From Morning Advisory to Lady Gaga, Everyone is Talking about Emotional Intelligence
As the first full year of our CPR advisory program comes to a close, the faculty, students, and I are reflecting on what worked well and how we can improve the program for the future. Reflecting on our actions and setting the next round of goals are crucial steps to being progressively better every year. This is why we make students reflect on their learning in writing. It is not an easy process, however, and so it was reinvigorating this week to see the links between emotional intelligence and academic achievement receive coverage in the news.
When the Harvard Business Review published their article this week on “Teaching Teenagers to Develop Their Emotional Intelligence,” they joined a long list of entities interested in how students learn to use emotions to their advantage. This is a skill set many capture in the all-encompassing term Social-Emotional Learning (SEL), but it goes by other names, such as emotional intelligence, non-cognitive skills, or character education. At Sewickley Academy, we refer to SEL by the named programs that students and faculty know, such as Responsive Classroom, Developmental Designs, and CPR, which is the Middle School advisory program.
Far from just “touchy-feely” sensitivity, SEL is a line of academic inquiry into how students learn. Most importantly, it addresses how a student’s mindset is one of the chief factors in his or her capacity to learn difficult material and later to succeed in the job market and in life. These mindsets determine why some students work so hard, why some students persevere with a difficult challenge, and how much students are motivated by curiosity and intrinsic satisfaction.
While we used to think that these mindsets were either fixed at birth or simply nurtured when very young, over 20 years of research tells us that these mindsets change throughout a person’s development stages. In particular, students in the middle school years seem to go through a profound and sometimes life-altering change to their academic and personal mindsets.
To understand SEL and personal mindsets from an economic perspective, the Center for Cost-Benefit Studies in Education at Teachers College, Columbia University conducted a meta-analysis of the six most widely used SEL programs in schools, including Responsive Classroom. The entire report is available from the Center and I recommend reading the full financial case for SEL, but this summary from the report is revealing:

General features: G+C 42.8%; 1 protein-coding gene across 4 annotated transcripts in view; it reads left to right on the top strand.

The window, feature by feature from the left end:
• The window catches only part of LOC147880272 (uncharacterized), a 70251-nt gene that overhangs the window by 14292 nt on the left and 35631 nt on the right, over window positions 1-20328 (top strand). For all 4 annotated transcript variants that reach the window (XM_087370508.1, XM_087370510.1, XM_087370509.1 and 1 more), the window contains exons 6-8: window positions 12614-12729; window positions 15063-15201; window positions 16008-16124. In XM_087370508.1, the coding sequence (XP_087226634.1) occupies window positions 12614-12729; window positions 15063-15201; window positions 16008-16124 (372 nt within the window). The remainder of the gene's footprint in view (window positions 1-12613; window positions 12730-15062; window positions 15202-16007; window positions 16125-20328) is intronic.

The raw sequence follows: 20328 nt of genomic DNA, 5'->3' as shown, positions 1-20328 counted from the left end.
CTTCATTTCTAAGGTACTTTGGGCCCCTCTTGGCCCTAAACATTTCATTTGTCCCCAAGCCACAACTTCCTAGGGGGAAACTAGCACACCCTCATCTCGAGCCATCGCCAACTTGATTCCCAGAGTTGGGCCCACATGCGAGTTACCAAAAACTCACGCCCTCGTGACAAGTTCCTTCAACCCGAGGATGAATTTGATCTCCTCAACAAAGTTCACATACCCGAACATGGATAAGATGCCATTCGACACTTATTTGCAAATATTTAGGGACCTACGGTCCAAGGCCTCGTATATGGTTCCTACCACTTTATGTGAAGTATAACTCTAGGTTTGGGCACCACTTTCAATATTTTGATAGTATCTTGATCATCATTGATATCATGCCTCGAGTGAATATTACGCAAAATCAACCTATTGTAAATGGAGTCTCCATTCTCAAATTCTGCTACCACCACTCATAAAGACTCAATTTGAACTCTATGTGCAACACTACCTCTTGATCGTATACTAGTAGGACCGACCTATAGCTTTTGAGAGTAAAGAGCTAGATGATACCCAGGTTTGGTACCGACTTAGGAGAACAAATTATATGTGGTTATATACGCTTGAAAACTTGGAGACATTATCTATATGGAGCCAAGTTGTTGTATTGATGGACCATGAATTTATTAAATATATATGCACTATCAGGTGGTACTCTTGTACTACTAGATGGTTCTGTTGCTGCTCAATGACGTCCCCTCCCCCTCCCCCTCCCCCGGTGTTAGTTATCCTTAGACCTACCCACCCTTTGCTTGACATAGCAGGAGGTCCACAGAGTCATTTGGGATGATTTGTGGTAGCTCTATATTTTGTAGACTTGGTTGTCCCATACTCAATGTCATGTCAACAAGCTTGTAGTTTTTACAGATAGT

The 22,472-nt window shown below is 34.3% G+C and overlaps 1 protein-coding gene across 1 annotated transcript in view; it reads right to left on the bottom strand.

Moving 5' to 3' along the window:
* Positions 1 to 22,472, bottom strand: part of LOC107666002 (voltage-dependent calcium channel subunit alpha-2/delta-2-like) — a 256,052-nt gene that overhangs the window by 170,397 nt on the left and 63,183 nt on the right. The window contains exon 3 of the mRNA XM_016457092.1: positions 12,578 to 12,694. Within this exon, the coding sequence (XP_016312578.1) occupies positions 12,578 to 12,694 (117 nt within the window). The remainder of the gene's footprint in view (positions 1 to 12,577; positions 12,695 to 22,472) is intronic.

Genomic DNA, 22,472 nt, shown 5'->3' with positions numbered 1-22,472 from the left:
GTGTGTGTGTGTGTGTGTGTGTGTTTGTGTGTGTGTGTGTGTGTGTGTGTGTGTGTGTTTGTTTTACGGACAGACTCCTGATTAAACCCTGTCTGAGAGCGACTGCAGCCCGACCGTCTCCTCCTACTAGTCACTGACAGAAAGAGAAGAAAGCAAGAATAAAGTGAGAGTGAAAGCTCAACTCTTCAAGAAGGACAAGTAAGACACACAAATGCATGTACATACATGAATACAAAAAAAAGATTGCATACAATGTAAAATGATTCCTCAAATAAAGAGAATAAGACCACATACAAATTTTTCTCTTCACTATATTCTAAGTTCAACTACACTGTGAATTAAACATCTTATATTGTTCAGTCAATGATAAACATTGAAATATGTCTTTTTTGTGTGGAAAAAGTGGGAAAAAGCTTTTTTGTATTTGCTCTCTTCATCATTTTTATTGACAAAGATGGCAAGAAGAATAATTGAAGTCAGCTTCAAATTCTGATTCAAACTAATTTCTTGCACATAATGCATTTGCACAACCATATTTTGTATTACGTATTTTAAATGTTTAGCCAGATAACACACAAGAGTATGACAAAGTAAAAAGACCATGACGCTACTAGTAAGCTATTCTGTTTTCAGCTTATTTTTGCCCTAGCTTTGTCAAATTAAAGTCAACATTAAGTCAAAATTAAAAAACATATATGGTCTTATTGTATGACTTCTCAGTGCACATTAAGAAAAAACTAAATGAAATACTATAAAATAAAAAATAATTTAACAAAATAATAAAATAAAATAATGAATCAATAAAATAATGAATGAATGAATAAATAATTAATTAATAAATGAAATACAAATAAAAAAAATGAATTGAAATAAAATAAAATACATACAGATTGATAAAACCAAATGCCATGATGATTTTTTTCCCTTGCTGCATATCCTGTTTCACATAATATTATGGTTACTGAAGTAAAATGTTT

“The most important empirical finding is that each of the six interventions for improving SEL shows measurable benefits that exceed its costs, often by considerable amounts. There is a positive return on investments for all of these educational reforms on social and emotional learning. And the aggregate result also shows considerable benefits relative to costs, with an average benefit-cost ratio of about 11 to 1 among the six interventions.”
The theory and research on SEL is compelling to educators and parents, but students listen with a keen ear for what their peers are doing, not what the research says. The Yale Center for Emotional Intelligence understands this and so they have partnered with Lady Gaga to promote a high school survey about how important SEL is to learning and succeeding in life. We watched Lady Gaga’s message to students in morning announcements this week, and she explains in adolescent terms why she thinks learning with emotional intelligence is a life-changer. The director of the Yale Center delivers the same messages but gears it to both adults and adolescents in this video statement:
In an oft-cited Education Week article, “Social Emotional Learning Pays Off,” Timothy Shriver and John Bridgeland summarize much of the current case for SEL. The full article is worth reading, but this summary note stands out:
“At long last, the stubborn myth that the head and the heart are separate organs may be about to die in the place where that myth has had its most negative consequences: schools. Neither science nor common sense supports the idea that learning is a mechanical process of taking information and bolting it onto a brain, but that’s exactly the mentality that has led generations of reformers to overlook the art and science of promoting the social and emotional development of children. Somehow, we came to think of emotion and relationship as tangential to knowledge acquisition. Somehow, we thought we could learn, become productive, and be successful without engaging our social and emotional lives.”
Shriver’s work comes from the leading research authority on SEL, the Collaborative for Academic, Social and Emotional Learning, which is about to release a middle and high school edition of the CASEL Guide for Effective Social and Emotional Learning Programs. The new guide will include Developmental Designs and the CPR advisory program as one of the featured SEL programs.